Avalanche Transceiver – 7 step buying guide
Purchasing an avalanche transceiver is the equivalent of starting a long term relationship. Their online profile looks shiny, it claims to have all the features (reliable, fast, sleek) so you go ahead and swipe right… then you get to know them, oh my. Like the dating world shiny isn’t always better when is comes to avalanche transceivers.
Read below for 7 things to look for when purchasing an avalanche transceiver.
Hold me tight but also give me space.
First things first. The transceiver harness does take a bit to get use to. Adjusting to find the right spot that doesn’t drive you too crazy is a bit of a game. We want to wear our transceivers against our baselayer. That way it’s under our jacket and we don’t need to take it off at any point during the day when we are adjusting our layers.
You want to find a harness that is comfortable and allows your to take the avalanche transceiver out while having room to work. Most of them have a cord that attaches to the harness. This allows you to complete your search while the transceiver is still attached to you. Test out the cord for stretch and make sure you are able to get the transceiver low to the ground. Be warned; there are transceivers on a short cord in the world making searching awkward. This is especially true when you want to get low with your fine search
Batteries or RECHARGEABLE
How do you recharge?
Most avalanche transceivers use AAA alkaline batteries. (side note it is important to use alkaline and not rechargeable or lithium batteries for reliability). Some companies have started offering rechargeable avalanche transceivers like ortovox.
While we love the idea of a rechargeable avalanche transceiver, we are a bit hesitant of it with hut trips or long traverses. While the transceiver works in cold temperatures the ideal charging temperature is above zero. This could be hard to find if you are winter camping.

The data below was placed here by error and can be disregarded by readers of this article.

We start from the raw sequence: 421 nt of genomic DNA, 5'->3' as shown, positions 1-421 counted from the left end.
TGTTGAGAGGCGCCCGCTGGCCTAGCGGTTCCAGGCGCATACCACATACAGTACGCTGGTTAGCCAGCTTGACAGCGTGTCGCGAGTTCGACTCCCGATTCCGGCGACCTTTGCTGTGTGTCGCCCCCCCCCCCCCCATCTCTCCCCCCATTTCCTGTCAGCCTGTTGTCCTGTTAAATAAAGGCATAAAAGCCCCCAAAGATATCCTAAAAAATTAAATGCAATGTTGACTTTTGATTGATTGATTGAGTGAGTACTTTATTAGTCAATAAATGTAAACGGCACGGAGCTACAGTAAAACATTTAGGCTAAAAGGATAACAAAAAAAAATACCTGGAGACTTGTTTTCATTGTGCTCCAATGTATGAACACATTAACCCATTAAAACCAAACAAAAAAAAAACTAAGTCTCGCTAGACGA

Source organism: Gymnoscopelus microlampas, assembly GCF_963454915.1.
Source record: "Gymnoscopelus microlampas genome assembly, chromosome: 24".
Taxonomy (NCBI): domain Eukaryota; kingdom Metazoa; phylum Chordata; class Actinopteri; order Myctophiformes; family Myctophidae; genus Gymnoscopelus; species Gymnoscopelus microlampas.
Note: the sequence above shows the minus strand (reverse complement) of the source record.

If you are planning on day trips and there are no sufferfests in your future, then I would say rechargeable is a great option to help save some waste.
Check in on your friends
Every day before we head out into the backcountry we do a transceiver check to make sure everyone is on and functioning properly. Some transceivers have a group check function which is quite lovely. While not necessary it makes life easier.
Group check reduces the range of the avalanche transceiver (usually down to 1 meter). This allows you to check one person at a time within your 1 meter bubble instead of picking up the whole dang parking lot. Your crew will walk up to you one at a time, stop 1 meter away, and you will hear a beep to say that their transceiver is functioning properly. You want to look at the person and ensure they are in fact one meter away. If they are right up in your face before it beeps then something is wrong with their transceiver. Group check is checking that the range is accurate. The person can not stand closer than a meter otherwise it will give you a warning beep of being too close.
X marks the spot (actually a flag but close enough)
Another lovely function to have on your avalanche transceiver is the ability to flag or mark someone. In a multiple burial situation you follow your transceiver to the closest signal. Once you get a probe strike and delegate a shovelling team you can now mark that signal and continue your search. When you hit the mark button it suppresses that signal allowing you to easily search for the next person.
Do your research on marking buttons and functions. Some transceivers complicate things by giving you a time limit and are not a true mark. You have enough going on out there you don’t need to also be working against your transceivers clock.
We love the mark function on mammut transceivers. Easy to use and reliable!
Switch between send and search
How easy do you switch?
We get to see all the different transceivers in action from teaching countless avalanche courses. One thing we see during our practice rescue scenario is accidentally switching transceivers from search to send.
While it is funny to watch people following their friends around due to their transceiver sending a signal instead of searching for one, it is always a valuable lesson.
You want an avalanche transceiver that is not going to easily switch back into send when you place it in your jacket or pocket. The older BCA tracker 2’s are a good example of this. They have a pull switch that regularly gets pushed back in when shovelling or probing.
When you are having a really bad day auto revert has your back
Some avalanche transceivers have an auto revert function.
Depending on the model it will either be motion or time sensitive. If you don’t move for a certain amount of time or reach a set time limit in search, your transceiver will automatically go back into send.
The idea of this is for secondary avalanches. If you are searching a scene and a piece of hangfire or a second avalanche comes down, no one can find you if you are in search mode. A function you hope you never have to use but it’s always better to be safe than sorry.
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